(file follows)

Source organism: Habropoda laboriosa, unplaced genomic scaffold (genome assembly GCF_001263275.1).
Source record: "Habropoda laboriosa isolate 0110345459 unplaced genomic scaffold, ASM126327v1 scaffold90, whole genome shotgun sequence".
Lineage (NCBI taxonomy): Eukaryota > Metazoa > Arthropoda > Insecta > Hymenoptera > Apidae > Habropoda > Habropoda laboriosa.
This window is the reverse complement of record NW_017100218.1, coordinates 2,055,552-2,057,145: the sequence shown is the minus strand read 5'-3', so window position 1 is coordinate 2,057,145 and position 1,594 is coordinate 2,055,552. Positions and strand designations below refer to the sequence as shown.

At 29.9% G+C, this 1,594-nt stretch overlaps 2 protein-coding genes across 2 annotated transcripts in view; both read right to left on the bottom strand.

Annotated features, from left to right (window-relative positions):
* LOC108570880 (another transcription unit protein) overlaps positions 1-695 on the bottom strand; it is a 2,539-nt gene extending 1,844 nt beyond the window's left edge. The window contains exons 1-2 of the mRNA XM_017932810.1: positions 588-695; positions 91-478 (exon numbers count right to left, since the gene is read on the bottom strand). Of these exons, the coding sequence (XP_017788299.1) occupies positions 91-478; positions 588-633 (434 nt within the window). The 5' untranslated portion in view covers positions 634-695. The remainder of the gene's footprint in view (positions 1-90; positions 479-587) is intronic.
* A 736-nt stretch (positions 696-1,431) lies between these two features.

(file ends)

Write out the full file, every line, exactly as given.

Source organism: Habropoda laboriosa, unplaced genomic scaffold (genome assembly GCF_001263275.1).
Source record: "Habropoda laboriosa isolate 0110345459 unplaced genomic scaffold, ASM126327v1 scaffold90, whole genome shotgun sequence".
Lineage (NCBI taxonomy): Eukaryota > Metazoa > Arthropoda > Insecta > Hymenoptera > Apidae > Habropoda > Habropoda laboriosa.
This window is the reverse complement of record NW_017100218.1, coordinates 2,055,552-2,057,145: the sequence shown is the minus strand read 5'-3', so window position 1 is coordinate 2,057,145 and position 1,594 is coordinate 2,055,552. Positions and strand designations below refer to the sequence as shown.

At 29.9% G+C, this 1,594-nt stretch overlaps 2 protein-coding genes across 2 annotated transcripts in view; both read right to left on the bottom strand.

Annotated features, from left to right (window-relative positions):
* LOC108570880 (another transcription unit protein) overlaps positions 1-695 on the bottom strand; it is a 2,539-nt gene extending 1,844 nt beyond the window's left edge. The window contains exons 1-2 of the mRNA XM_017932810.1: positions 588-695; positions 91-478 (exon numbers count right to left, since the gene is read on the bottom strand). Of these exons, the coding sequence (XP_017788299.1) occupies positions 91-478; positions 588-633 (434 nt within the window). The 5' untranslated portion in view covers positions 634-695. The remainder of the gene's footprint in view (positions 1-90; positions 479-587) is intronic.
* A 736-nt stretch (positions 696-1,431) lies between these two features.